AP NEWS

Hutchinson woman raises mini-steer named Cuddles

April 5, 2019

HUTCHINSON, Kan. (AP) — Mix a city girl with a love for cattle, and the outcome is a pet mini-steer with its own Instagram account.

Traci Hansen, of Hutchinson, grew up in Houston and first found out about the existence of mini-steers from her mother. Always wanting a cow for some inexplicable reason, Hansen looked up and found miniature cattle at Falster Farm in Winnsboro, Texas, about 100 miles east of Dallas. She made the trip with a friend to the family farm and found an 8-month-old Hereford cattle with a No. 4 ear tag.

“As soon as I knew there were minis out there, I wanted one,” Hansen said. “Our eyes met, and I knew he was mine. I looked at him, and I said ‘I will never let anything bad happen to you.’”

She hasn’t.

Besides dodging a bullet and a lifetime of humiliation if her husband and children succeeded in naming the mini-steer Slider, the most dramatic days in the life of Cuddles since March 2013 have been visits from the veterinarian, who’s made the nimble, 600-plus pound steer skeptical of men, and losing a horse friend in the neighboring pen.

“He was beyond sad,” Hansen told the Hutchinson News , adding he leaned his head against Phannie’s when she died alongside the fence next to him. “Cattle are known for having best friends. In a herd, they will pair off with a best friend.”

Maggie Holland, the owner of Hillside Acres, gave Hansen’s three daughters horseback riding lessons out at the ranch she owns just north of the Hutchinson Municipal Airport. That’s where Hansen pays to board Cuddles.

“I’ve had cattle all my life, but I’ve never been around or owned a miniature,” Holland said. “I’m surprised she wanted one.”

Holland said Cuddles used to run around the ranch dog Madden — a Labrador retriever and Rottweiler mix — when the two were younger. They still sniff at each other and occasionally play. Cuddles also interacts with the horses.

Cuddles always starts to liven up whenever he hears Hansen’s car approaching. He will moo and start to run around, Holland said, adding he usually tucks himself in the back corner whenever the vet comes.

On nice days, Hansen takes Cuddles into the big pen to play.

“He is like an overgrown dog,” Hansen said. “We go for walks, play ball, and romp around the pen like a couple of goofballs.”

No matter the weather, Hansen makes daily stops on her way home from work as the director of marketing and business development at the Hutchinson Clinic to see Cuddles and feed him carrots and apples. She sees the trips as therapeutic.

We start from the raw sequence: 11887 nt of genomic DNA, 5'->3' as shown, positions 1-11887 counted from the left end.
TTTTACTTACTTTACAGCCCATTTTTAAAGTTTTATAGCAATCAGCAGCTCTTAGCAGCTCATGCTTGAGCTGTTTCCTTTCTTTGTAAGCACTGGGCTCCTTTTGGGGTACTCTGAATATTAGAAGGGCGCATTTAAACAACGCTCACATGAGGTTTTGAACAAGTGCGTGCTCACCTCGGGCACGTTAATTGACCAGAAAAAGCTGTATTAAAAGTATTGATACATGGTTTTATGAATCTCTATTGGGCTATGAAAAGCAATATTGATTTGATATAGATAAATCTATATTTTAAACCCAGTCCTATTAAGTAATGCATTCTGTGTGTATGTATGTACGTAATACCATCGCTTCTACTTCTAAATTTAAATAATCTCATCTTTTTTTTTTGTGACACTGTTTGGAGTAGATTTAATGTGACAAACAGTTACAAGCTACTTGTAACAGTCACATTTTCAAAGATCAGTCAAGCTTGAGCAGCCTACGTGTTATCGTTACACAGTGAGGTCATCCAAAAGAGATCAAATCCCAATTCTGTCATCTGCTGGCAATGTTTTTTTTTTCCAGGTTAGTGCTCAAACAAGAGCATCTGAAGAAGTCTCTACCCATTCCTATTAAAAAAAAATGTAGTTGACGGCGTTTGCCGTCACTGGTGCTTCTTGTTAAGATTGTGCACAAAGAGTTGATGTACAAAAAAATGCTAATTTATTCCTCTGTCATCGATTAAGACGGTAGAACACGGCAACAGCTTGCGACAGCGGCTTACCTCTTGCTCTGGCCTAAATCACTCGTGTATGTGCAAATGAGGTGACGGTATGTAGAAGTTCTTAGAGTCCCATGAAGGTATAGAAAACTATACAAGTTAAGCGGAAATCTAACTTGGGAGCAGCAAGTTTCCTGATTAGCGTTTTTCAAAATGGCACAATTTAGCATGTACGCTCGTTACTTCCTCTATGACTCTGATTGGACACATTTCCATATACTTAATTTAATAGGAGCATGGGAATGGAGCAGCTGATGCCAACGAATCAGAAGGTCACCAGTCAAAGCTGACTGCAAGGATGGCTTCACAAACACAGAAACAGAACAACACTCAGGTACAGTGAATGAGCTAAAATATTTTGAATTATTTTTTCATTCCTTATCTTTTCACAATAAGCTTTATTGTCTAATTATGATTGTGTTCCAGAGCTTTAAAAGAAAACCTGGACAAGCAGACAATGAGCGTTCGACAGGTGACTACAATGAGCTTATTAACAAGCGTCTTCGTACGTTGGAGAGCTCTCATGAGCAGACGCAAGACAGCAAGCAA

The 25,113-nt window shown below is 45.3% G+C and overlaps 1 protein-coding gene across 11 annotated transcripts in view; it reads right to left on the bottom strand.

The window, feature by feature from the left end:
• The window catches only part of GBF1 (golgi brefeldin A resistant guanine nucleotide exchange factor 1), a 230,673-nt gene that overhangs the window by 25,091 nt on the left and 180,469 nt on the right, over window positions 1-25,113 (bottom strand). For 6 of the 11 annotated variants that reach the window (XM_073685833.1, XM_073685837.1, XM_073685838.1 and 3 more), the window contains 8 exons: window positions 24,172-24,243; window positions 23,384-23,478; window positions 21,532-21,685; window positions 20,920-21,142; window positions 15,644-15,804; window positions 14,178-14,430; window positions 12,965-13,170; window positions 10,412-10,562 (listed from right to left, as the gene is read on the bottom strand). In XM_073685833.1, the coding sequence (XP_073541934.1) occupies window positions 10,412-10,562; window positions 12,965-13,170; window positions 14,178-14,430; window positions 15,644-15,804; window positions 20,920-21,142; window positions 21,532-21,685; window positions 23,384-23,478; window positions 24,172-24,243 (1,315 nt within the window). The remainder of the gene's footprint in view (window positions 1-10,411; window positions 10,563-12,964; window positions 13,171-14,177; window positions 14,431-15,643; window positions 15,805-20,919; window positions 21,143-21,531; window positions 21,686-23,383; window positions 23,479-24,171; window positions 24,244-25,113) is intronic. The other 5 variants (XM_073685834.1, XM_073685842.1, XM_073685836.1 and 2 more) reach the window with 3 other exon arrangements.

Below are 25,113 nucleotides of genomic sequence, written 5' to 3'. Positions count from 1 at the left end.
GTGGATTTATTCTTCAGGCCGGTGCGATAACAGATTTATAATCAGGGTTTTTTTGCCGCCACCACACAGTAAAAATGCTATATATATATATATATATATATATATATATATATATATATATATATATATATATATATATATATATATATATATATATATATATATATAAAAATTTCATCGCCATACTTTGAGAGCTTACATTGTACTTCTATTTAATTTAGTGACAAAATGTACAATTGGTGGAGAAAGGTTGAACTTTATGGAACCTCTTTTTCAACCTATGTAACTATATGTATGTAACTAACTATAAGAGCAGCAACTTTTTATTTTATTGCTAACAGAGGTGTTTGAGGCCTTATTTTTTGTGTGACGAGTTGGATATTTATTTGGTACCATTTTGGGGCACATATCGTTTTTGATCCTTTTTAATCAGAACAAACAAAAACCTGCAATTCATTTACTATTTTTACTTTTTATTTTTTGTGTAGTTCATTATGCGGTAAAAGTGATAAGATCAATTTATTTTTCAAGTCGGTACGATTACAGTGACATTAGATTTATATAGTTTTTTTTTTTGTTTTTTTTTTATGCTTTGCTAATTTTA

Hansen also brings friends and family out to meet Cuddles. Rachel, her youngest daughter, set up the Instagram account in 2017. He has 99 followers.

“They roll their eyes to a point until their friends decide its cool,” Hansen said.

The Instagram photos and video capture the life of Cuddles: posing with visitors or selfies with Hansen, hanging out with the Hansens’ now deceased English bulldog Izzi, playing with a big red ball and a kiss for Hansen with the caption: “Happy birthday MOOmy” alongside two hearts.

Cuddles will gallop around the pen but stops dead in his tracks for a treat and petting whenever he comes up to Hansen. His horns were filed down in case Cuddles ever has a hard time stopping.

Cattle have an average lifespan between 18 to 22 years. Minis can live anywhere between 12 to 25 years, depending on how well they are cared for, Hansen said.

“So he will probably live to 50,” Hansen said. “One of the few cows in history that will die of old age.”

Nancy Falster started breeding mini-cattle with her husband, Karl, at Falster Farm in 1998. She said the price varies from a couple to a few thousand dollars, depending if the cattle is registered with the American Hereford Association.

Falster doesn’t have Cuddles registered, but his pedigree can be traced back to Largent Ranch in Texas and then directly back to the native land of Hereford cattle in England.

Falster called mini a “misnomer,” since the size considered a mini is much closer to what the breed used to be before being bred bigger. If anything, she said, they should be called “original.”

The mini, or original, Hereford range from 45 to 48 inches up to the hip, she said, while a standard cow reaches about 58 inches. Additionally, the weight between 600 to 1,100 pounds is about a third of standard cattle.

The Falsters also have mini Lowline Red Angus and Jersey cattle and “midsize” Normande cattle. They raise between 20 and 30 grass-fed minis each year, for eating or as pets.

“I would say every single week we get calls for people who want a mini cow for a pet,” Falster said, adding not all of them end up buying.

Falster Farm also touts the beef as “healthy and delicious, in fact, the best” grass-fed beef. However, ending up on a dinner plate is off the table for Hansen, who has been a vegetarian since having a golf-ball-sized tumor removed from her brain as a teenager. When she woke up, she no longer had a taste for meat.

“Once you get to know cattle, they are like big dogs,” said Hansen, who has two dogs and a cat in a “neighborhood that would frown on livestock” as a pet.

“You would never eat your dog,” Hansen said.

Falster said she wasn’t surprised to find out a cow from her farm had an Instagram.

“My dog, farm dog Stuart, has its own Instagram account,” said Falster who wrote a book from Stuart’s perspective about being a rescue dog. She plans a sequel about Stuart’s life on the farm. “It doesn’t surprise me at all that someone would have an Instagram for her cow.”

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Information from: The Hutchinson (Kan.) News, http://www.hutchnews.com